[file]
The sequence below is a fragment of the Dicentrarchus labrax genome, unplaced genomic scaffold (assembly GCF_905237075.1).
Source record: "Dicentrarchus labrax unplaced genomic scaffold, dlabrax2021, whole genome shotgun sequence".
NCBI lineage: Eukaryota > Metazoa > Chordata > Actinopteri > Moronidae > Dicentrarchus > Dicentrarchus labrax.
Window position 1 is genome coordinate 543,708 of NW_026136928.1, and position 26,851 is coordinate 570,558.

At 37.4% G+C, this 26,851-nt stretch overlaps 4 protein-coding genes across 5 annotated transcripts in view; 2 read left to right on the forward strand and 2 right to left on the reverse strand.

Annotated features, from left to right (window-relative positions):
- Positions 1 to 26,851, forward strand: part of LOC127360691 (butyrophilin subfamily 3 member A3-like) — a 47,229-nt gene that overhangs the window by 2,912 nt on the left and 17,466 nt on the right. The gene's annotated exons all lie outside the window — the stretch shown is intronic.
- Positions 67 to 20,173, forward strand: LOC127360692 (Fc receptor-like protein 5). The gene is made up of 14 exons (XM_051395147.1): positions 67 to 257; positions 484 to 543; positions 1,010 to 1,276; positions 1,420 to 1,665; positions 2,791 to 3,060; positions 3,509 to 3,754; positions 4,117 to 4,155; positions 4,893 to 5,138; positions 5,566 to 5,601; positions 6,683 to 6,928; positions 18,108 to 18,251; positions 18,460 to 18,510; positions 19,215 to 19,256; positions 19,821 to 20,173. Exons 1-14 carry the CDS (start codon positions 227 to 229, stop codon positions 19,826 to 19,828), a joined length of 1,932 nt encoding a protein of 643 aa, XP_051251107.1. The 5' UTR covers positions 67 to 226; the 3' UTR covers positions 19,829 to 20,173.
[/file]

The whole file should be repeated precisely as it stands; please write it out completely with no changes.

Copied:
The sequence below is a fragment of the Dicentrarchus labrax genome, unplaced genomic scaffold (assembly GCF_905237075.1).
Source record: "Dicentrarchus labrax unplaced genomic scaffold, dlabrax2021, whole genome shotgun sequence".
NCBI lineage: Eukaryota > Metazoa > Chordata > Actinopteri > Moronidae > Dicentrarchus > Dicentrarchus labrax.
Window position 1 is genome coordinate 543,708 of NW_026136928.1, and position 26,851 is coordinate 570,558.

At 37.4% G+C, this 26,851-nt stretch overlaps 4 protein-coding genes across 5 annotated transcripts in view; 2 read left to right on the forward strand and 2 right to left on the reverse strand.

Annotated features, from left to right (window-relative positions):
- Positions 1 to 26,851, forward strand: part of LOC127360691 (butyrophilin subfamily 3 member A3-like) — a 47,229-nt gene that overhangs the window by 2,912 nt on the left and 17,466 nt on the right. The gene's annotated exons all lie outside the window — the stretch shown is intronic.
- Positions 67 to 20,173, forward strand: LOC127360692 (Fc receptor-like protein 5). The gene is made up of 14 exons (XM_051395147.1): positions 67 to 257; positions 484 to 543; positions 1,010 to 1,276; positions 1,420 to 1,665; positions 2,791 to 3,060; positions 3,509 to 3,754; positions 4,117 to 4,155; positions 4,893 to 5,138; positions 5,566 to 5,601; positions 6,683 to 6,928; positions 18,108 to 18,251; positions 18,460 to 18,510; positions 19,215 to 19,256; positions 19,821 to 20,173. Exons 1-14 carry the CDS (start codon positions 227 to 229, stop codon positions 19,826 to 19,828), a joined length of 1,932 nt encoding a protein of 643 aa, XP_051251107.1. The 5' UTR covers positions 67 to 226; the 3' UTR covers positions 19,829 to 20,173.